• Put yourself in the investor’s shoes. Investors get tons of pitch decks a day, and they skip over a large part of them. This is why condense your information down to business highlights to ensure investors get exactly the information they need, in as little time as possible. That way, they are grateful you spared their time, and you’re sure they’ve not skipped over vital information.
  • Have a compelling storyline. Adrian said the pitch deck and the story behind your business are key. “Ideally, the story triggers a fear of missing out for investors,” he explained. Thus, you need a hook and personality to convince them.
  • Put a roadmap together. A fundraising process can be endless. However, having a roadmap helps you keep on track and stay motivated throughout the process. Consequently, set deadlines for finalising your pitch deck, and your financial plan, determine how many weeks you want to do outreach, etc.
  • Create a network. Try to get as many warm introductions as possible. When you call an investor, ask them if they know anyone who might be interested in your case. “I was really surprised how many introductions I got from investors to other investors” the entrepreneur revealed.
  • Learn from your pitches. “Every time you’ve talked to an investor, ask yourself, what were the key learnings?” Adrian said. Ask yourself questions like: “What can I maybe implement in a pitch deck? How can I adjust my pitch? Where did the conversation go wrong? And what can I learn from it?”
  • Have a data room. If an investor is interested in your venture, they want to see relevant information about your business. As such, it’s critical to have a “data room”. It’s a SharePoint or folder containing your business plan, financial plan, marketing strategy, pitch decks, contracts, etc.
  • Ask the investor what their process is. More often than not, the fundraising processes vary from one investor to the next. It doesn’t hurt to ask the investor what the process is, so you understand the next step at all times.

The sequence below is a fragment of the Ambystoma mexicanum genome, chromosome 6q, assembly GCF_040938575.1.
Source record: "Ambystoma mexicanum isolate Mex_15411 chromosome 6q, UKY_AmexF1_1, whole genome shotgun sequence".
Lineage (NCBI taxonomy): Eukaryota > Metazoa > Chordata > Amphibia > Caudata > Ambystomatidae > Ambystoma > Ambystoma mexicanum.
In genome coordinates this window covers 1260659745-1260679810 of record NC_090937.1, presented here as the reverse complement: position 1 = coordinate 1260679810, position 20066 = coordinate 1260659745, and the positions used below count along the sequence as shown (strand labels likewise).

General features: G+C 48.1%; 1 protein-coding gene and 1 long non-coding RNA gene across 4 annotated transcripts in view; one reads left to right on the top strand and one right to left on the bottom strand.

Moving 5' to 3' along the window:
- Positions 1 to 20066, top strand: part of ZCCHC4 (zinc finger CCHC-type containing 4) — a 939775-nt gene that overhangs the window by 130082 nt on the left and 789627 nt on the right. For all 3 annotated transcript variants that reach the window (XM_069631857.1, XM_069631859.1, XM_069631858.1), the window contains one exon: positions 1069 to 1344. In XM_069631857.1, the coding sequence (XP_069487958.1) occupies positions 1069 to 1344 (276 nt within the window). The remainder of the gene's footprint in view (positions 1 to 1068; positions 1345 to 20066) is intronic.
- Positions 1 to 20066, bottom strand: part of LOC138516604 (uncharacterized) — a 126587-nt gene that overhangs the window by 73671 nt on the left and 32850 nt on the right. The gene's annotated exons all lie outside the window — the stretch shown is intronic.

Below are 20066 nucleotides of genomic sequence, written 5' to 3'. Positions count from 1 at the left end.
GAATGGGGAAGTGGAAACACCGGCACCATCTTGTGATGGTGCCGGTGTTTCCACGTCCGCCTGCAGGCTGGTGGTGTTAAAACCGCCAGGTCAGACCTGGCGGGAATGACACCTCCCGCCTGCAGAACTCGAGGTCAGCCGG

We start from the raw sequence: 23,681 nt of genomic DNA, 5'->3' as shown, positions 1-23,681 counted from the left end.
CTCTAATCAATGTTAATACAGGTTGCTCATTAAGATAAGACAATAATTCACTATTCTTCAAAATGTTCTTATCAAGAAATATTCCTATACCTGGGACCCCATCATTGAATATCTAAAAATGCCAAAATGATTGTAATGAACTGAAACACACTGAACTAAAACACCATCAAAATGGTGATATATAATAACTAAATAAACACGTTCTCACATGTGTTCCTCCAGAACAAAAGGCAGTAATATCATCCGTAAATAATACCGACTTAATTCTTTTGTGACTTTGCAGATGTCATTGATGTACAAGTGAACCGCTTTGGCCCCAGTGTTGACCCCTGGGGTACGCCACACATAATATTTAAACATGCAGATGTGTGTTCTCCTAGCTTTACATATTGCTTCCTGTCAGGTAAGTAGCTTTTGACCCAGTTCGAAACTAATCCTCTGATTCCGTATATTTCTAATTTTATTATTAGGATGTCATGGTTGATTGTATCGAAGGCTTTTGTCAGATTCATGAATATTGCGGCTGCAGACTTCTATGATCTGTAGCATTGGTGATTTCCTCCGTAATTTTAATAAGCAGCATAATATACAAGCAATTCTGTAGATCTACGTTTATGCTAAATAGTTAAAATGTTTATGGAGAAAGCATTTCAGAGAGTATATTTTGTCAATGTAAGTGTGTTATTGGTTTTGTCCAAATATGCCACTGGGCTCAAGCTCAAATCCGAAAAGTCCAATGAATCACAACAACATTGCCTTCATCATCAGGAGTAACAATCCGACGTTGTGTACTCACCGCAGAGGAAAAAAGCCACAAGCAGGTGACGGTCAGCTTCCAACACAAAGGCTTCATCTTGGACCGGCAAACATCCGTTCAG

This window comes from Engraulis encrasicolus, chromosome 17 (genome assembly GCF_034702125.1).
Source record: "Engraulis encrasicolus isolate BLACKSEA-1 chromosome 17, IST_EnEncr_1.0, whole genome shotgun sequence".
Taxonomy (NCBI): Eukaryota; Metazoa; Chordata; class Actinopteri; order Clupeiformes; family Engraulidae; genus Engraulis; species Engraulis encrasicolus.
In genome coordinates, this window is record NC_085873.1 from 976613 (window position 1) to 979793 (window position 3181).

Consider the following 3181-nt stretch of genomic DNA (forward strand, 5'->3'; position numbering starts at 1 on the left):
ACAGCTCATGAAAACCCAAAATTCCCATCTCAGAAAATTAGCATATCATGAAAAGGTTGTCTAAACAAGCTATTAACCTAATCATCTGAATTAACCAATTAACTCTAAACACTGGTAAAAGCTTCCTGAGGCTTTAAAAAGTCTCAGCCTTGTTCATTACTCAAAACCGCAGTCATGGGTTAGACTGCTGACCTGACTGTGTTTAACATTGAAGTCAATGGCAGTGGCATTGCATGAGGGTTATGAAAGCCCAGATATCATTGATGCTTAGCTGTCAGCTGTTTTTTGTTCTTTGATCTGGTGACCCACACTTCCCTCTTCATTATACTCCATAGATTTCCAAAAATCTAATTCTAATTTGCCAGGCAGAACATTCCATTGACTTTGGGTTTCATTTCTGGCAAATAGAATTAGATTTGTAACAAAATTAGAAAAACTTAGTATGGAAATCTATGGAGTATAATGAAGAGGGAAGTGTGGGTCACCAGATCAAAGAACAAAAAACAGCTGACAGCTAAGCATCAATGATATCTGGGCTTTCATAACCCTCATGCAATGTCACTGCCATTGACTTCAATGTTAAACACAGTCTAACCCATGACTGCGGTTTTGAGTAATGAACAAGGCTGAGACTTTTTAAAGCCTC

Fundraising Mistakes to Avoid

“I think the typical mistake I’ve seen founders make,” confessed Adrian, “is when they get asked how much money they want to raise, they say, ‘Well, I don’t really know. It depends,'”. You have to make up your mind about what you want early on in the process. Investors frown upon founders who do not have a clear fundraising goal, as that does not bode well for the financial plan.

Adrian also revealed the biggest mistakes he has witnessed during his time as an entrepreneur, so you can avoid them.

  • Focusing only on the product. Being passionate about your venture is great, but many founders fall into the trap of just raving about their product to investors. Actually, the story of your pitch should be about the opportunity you’re offering to investors. While the product is crucial, it is only one part of the full picture.
  • Taking things for granted. This is a big one, according to Adrian. “As long as there is not the final signature at the notary, you cannot be sure of anything,” he emphasised. Things happen unexpectedly, so don’t assume a deal is done before anything is signed.
  • Not having a Plan B. On a related note, not having a contingency plan in case your first choice goes south is a big no-no. “Have as many options as possible,” explained Adrian. “The more term sheets you have, the better your negotiating position.”
  • Not planning for future rounds. While you might feel like you have too much on your plate during your first round to thinking about the future ones, this is a big mistake that could cost you in the long run. As it’s likely you’ll complete a few other fundraising rounds, calculate their impact on your share capital and valuation. This is also useful to figure out how much equity to give out in the first round.
About the author